During potty training and beyond, parents of young children need to be on the lookout for chronic constipation.
That’s the message from Dr. Maria Oliva-Hemker, director of pediatric gastroenterology and nutrition at Johns Hopkins Children’s Center in Baltimore.
The center runs a multidisciplinary clinic offering medical and behavioral therapy for chronic constipation affecting children.
Doctors at the center are troubled by a possible rise in the more serious cases of pediatric constipation, not just the mild constipation that is normal in childhood.
They say the fault could lie with children’s lack of physical activity, inadequate water intake and diets too low in fiber.
Outside of children’s habits, there could be other factors leading to a rise in severe cases, including delays in diagnosis, Oliva-Hemker said.
“The reality is that too many children are either not treated at all, start treatment too late or are treated inadequately, leading to persistent, severe and chronic constipation,” Oliva-Hemker said in a Johns Hopkins media release.
A columnist for the Cleveland Plain Dealer recently researched severe constipation in kids and was told by pediatric gastroenterologists that 25 percent to 30 percent of young children struggle with constipation.
The columnist, Sarah Jane Tribble, noted that the condition can lead to emotional scars. On the other hand, psychological concerns such as fear of using the toilet can lead to severe constipation.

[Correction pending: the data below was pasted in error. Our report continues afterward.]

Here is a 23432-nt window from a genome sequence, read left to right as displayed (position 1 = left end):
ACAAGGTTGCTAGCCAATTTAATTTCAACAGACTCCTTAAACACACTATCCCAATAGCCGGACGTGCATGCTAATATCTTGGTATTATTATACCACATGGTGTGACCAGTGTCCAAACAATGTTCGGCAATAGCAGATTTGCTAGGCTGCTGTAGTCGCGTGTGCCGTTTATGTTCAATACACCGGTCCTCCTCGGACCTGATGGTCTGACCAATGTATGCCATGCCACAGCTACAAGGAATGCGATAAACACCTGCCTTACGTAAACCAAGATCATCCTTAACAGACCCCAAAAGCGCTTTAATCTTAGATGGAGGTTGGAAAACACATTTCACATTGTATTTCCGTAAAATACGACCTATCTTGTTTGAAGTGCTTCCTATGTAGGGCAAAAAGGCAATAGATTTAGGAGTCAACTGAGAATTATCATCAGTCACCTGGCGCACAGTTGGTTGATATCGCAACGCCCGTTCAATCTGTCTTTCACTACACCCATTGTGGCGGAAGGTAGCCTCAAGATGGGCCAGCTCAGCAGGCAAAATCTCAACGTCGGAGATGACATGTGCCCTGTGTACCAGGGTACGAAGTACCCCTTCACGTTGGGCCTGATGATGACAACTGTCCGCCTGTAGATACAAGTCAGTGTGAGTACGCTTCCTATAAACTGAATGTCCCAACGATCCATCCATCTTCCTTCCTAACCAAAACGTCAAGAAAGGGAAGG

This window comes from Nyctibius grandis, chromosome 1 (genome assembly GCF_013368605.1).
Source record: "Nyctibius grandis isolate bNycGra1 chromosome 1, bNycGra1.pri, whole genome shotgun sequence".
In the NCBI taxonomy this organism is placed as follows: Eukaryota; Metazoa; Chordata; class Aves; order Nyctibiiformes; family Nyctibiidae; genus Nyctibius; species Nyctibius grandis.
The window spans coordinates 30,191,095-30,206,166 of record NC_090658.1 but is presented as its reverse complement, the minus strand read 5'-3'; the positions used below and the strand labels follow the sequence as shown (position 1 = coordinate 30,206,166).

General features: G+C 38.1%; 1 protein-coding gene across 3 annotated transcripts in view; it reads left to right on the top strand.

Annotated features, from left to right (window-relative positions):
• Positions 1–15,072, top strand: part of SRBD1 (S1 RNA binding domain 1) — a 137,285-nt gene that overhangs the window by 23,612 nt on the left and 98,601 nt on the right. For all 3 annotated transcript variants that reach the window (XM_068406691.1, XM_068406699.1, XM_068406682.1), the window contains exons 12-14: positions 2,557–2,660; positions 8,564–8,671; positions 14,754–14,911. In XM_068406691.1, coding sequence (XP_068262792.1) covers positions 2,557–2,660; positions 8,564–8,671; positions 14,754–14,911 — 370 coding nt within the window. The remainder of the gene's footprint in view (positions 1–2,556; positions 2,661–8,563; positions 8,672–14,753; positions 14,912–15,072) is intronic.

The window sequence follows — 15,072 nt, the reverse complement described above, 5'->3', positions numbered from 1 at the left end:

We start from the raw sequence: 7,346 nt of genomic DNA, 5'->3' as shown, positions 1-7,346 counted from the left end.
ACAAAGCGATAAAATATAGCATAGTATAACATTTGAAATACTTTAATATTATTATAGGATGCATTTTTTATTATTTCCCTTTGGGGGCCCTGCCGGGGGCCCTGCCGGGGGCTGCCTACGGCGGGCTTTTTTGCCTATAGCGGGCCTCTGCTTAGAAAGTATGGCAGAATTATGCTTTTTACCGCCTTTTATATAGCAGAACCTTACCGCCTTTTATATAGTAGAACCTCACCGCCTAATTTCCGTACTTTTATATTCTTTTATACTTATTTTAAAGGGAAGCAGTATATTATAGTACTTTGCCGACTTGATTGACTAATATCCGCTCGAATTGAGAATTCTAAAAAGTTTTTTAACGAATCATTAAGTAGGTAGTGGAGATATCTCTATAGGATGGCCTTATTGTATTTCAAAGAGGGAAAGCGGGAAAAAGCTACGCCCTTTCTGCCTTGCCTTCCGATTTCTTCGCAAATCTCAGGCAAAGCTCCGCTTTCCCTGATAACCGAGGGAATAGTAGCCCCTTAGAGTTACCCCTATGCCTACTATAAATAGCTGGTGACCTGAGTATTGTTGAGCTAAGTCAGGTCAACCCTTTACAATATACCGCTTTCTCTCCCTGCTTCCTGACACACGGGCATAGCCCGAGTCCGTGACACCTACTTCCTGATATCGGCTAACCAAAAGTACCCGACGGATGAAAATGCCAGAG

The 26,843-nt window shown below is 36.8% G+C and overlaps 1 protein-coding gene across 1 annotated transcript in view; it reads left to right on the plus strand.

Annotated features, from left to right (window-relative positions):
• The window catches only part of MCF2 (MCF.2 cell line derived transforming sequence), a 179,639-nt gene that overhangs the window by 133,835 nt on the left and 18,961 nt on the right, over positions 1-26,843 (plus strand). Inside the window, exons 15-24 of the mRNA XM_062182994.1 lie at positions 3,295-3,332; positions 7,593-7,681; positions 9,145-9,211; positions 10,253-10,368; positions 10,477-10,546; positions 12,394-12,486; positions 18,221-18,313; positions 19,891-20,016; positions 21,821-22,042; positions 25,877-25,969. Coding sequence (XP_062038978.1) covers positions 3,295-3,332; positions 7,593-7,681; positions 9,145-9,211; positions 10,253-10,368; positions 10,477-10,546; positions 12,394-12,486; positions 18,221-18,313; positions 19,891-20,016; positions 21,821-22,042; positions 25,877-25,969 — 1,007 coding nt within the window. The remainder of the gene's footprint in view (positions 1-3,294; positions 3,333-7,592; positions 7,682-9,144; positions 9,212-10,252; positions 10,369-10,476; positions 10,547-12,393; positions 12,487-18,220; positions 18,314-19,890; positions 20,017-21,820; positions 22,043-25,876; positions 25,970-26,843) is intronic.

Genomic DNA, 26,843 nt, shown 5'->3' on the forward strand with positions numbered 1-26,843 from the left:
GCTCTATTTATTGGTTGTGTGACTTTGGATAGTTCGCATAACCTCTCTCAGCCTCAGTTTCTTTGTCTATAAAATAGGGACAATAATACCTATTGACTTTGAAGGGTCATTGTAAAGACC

In the early stages of potty training their children, parents need to keep the experience positive and refrain from reprimands,Tribble learned.
Pediatric gastroenterologists that she interviewed said to be on the lookout for bowel movements that are pellet-like and/or bowel movements that occur less than twice a week.
Other signs that warrant a visit to the doctor’s office include straining with bowel movements, a feeling that the bowel is not empty, and behavior that indicates the child is resistant to “going number two.”
The first line of treatment for chronic constipation, the clinic said, is over-the-counter osmotic products like polyethylene glycol-electrolytes, sold in powder form.
They are not laxatives and are not habit-forming, but they do increase water in the colon to promote bowel movements. A doctor needs to monitor the dose and duration of the osmotic.
Preventive measures against childhood constipation include:
- Drinking plenty of water
- Limiting dairy products if they seem to make a difference in bathroom habits
- Staying physically active
- Favoring fruits and vegetables over foods high in fat and sugar, and processed foods
- Helping the child understand that “holding it in” or ignoring the urge to have a bowel movement makes the problem worse
“Severe constipation needs to be treated early and aggressively,” Oliva-Hemker says. “And no amount of fiber or prune juice will help a child with serious chronic constipation.”
In addition to seeking help from a pediatrician, parents might also want to consider an appointment with a pediatric gastroenterologist.
As the Healthy Children website of the American Academy of Pediatrics explains, pediatric gastroenterologists see children for conditions ranging from colon and liver health to abdominal pain to food intolerances.
If needed, they can perform a variety of endoscopic procedures and specialized colonoscopies, the website noted, adding that digestive, liver and nutritional problems in children are often quite different from those seen in adults.
Pediatric gastroenterologists treat infants, children and teens.
Tribble, Sarah Jane. “Chronic constipation easy to overlook, hurts children.” Cleveland Plain Dealer. Web. 22 October 2012.
“Plugged Up: Doctors See Signs of Worsening Constipation in Children.” Johns Hopkins Children’s Center. Web. 22 October 2012.
“What is a Pediatric Gastroenterologist?” HealthyChildren.org. Web. 22 October 2012.
Reviewed October 23, 2012
Michele Blacksberg RN
Edited by Jody Smith